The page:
Last week featured some interesting developments in the Farm2Rail proposal.

Let's clear up the rumor first, which is that the City of St. Charles turned down the annexation request made by the company. It was the St. Charles Township that voted against orderly annexation of the Heim and Benedett property which is the proposed location for the $15-30 million transload facility. To further clarify or confuse you, the proposed request to township officials from the city council was to authorize an EAW (Environmental Assessment Worksheet) that would have answered many questions regarding the proposed project. Many questions still remained unanswered and the city council felt the EAW was the first step necessary to make an informed decision. The township board decided to allow the county to make the decision where Farm2Rail should be located. I fully understand that this processing facility would be dealing with the highly controversial commodity of frac sand. Last week, our administrator, a council member and myself attended a nearly 3 hour informational meeting dealing with the topic of frac sand sponsored by Winona County and the City of Winona, who are seeking similar answers. Speakers from the DNR, MNDOT, Minnesota Department of Health (MDH) and the Minnesota Pollution Control Administration (MPCA) spoke on the impact frac sand would have on the area. Interestingly enough, the DNR explained that over 46 million years ago SE Minnesota was beach front property and frac was the result. The nation’s largest supply of world-wide naturally occurring frac sand is right here between Minnesota and Wisconsin. The DNR spokesperson continued by explaining that the fracing process is used to help produce Crude oil and natural gas from USA wells. These wells are located as close as North Dakota. Lastly, the DNR reported that about 14% of our oil supply comes from fracing and is expected to increase to nearly 35% in the next decade. MNDOT was very short and to the point. Currently, MNDOT has strict regulations for the industry. Furthermore, MNDOT was confident that State Highways are currently designed for the anticipated truck traffic. MPCA next spoke about industry regulations. MPCA was very confident that monitoring of the facilities was within their scope of expertise. MPCA felt their regulations, linked with substantial fines, have prepared them for the ever developing industry. Lastly, MDH shared their concerns from a health standpoint. Discussion about exposure to industrial crystalline silica sand was discussed including the incurable, but preventable disease, silicosis. It was reported that 126 deaths nation-wide occurred in 2006 based on information from NIOSH (National Institute for Occupational Safety). It was also reported that 1.7 million workers were exposed to silica sand that year. Without a doubt one death is too many and we need to take steps to reduce those deaths as much as we can. But consider this for a moment, that same year (2006), Minnesota had 494 traffic fatalities which was the lowest in 50 years. I encourage everyone to research this topic and try to keep an open mind. I don't know if this industry will be the right fit for our community or not, but I think we need to search for the answers to the many questions posed, which points us in the direction of an EAW. Remember this EAW takes comments from all state, county, township and local levels of government, as well as the citizens of those jurisdictions. Without answers, how can we make an informed decision? One of the many assets to our community is our quality of life. That quality of life includes our low taxes and reasonable utilities. To stay competitive we need new businesses to replace the more than 250 jobs we lost a couple of years ago as well as the lost tax base and utility profits. The issue is currently in the hands of the county, but I expect it will return to the local level at some point. I have suggested tours of existing facilities and meeting with people who already have the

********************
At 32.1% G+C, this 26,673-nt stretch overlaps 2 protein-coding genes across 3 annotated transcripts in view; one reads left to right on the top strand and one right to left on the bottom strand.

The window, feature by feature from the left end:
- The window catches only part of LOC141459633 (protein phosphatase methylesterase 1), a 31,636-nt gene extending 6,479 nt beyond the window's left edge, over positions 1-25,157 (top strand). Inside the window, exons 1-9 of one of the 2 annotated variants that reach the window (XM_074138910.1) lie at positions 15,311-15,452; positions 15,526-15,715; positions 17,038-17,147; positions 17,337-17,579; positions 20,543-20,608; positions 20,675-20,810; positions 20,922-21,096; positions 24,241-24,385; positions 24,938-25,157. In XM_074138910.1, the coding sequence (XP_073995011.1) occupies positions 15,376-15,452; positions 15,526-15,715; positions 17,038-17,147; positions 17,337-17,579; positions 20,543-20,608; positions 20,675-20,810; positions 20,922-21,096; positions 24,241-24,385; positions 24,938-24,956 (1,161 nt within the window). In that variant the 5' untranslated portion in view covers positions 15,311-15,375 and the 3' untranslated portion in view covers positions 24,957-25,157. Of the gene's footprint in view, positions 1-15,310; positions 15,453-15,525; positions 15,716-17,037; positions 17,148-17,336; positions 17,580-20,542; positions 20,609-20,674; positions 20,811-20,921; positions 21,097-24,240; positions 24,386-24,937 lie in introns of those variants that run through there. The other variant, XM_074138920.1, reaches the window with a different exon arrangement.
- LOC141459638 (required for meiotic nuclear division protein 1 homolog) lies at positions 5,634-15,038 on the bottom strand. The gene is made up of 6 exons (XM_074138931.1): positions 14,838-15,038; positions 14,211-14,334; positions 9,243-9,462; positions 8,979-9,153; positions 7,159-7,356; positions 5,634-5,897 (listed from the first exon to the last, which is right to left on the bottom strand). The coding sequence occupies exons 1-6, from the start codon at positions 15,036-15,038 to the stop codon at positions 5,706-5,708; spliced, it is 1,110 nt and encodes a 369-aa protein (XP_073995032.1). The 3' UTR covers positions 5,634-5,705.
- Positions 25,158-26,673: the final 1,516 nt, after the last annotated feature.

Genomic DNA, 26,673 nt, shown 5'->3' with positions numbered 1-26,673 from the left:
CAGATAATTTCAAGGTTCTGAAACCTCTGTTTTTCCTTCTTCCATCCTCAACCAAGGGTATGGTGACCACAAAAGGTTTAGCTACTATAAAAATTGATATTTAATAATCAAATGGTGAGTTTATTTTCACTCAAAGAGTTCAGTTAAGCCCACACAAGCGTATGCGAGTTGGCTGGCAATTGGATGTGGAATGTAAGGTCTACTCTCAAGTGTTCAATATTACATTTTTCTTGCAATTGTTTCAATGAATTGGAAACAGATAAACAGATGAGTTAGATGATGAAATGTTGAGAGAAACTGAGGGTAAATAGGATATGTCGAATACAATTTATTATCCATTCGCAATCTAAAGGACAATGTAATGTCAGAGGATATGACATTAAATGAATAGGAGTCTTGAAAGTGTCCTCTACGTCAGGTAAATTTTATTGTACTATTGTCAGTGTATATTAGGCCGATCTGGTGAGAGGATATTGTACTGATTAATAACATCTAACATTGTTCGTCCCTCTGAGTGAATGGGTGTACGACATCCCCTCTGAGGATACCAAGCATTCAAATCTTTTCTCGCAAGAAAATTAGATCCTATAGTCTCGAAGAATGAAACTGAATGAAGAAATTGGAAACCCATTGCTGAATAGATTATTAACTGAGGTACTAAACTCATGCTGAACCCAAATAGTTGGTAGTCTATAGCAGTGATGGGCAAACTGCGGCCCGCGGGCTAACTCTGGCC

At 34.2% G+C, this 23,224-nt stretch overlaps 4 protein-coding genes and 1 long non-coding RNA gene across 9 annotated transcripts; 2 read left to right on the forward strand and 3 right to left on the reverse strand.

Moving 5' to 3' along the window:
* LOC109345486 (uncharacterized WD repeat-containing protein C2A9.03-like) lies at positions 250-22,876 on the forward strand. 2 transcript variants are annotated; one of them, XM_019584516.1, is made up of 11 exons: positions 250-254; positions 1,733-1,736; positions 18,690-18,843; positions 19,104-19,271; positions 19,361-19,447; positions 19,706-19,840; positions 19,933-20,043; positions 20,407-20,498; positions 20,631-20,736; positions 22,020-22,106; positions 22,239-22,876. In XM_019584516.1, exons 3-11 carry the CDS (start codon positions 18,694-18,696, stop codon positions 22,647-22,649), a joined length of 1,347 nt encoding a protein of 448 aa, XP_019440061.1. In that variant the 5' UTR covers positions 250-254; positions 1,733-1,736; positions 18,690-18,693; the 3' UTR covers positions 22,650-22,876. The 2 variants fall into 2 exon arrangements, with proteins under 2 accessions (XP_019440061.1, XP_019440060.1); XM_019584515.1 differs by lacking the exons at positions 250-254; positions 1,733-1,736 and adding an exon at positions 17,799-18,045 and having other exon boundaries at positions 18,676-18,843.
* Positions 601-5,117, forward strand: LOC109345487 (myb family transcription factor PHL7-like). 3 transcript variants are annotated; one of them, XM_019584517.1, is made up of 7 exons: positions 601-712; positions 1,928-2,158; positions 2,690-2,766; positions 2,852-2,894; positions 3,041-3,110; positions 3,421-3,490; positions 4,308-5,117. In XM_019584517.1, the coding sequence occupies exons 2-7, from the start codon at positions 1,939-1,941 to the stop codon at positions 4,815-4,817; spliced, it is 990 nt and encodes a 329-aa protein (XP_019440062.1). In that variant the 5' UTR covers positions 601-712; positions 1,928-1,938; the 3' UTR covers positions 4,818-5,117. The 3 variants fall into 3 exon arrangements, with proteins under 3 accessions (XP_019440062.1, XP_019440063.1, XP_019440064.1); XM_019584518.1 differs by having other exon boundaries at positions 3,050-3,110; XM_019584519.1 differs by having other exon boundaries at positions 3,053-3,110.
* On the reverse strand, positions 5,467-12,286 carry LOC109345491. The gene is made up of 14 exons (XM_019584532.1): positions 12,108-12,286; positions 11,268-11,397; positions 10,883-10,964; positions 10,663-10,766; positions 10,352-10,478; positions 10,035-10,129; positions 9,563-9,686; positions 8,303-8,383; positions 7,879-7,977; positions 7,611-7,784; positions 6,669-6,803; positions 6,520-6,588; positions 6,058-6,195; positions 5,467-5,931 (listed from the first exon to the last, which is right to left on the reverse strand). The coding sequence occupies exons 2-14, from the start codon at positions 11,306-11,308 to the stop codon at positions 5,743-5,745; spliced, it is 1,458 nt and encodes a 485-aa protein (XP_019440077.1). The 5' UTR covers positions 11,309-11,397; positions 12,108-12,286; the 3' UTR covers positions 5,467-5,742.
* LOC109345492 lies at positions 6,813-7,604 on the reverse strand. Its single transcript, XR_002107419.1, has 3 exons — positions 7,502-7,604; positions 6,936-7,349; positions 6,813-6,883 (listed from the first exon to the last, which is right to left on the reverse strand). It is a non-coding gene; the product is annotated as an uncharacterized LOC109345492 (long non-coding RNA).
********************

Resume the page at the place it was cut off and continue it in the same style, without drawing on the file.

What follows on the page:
fracing industry in their backyards. The bottom line is we need to decide what is best for the future of our community.

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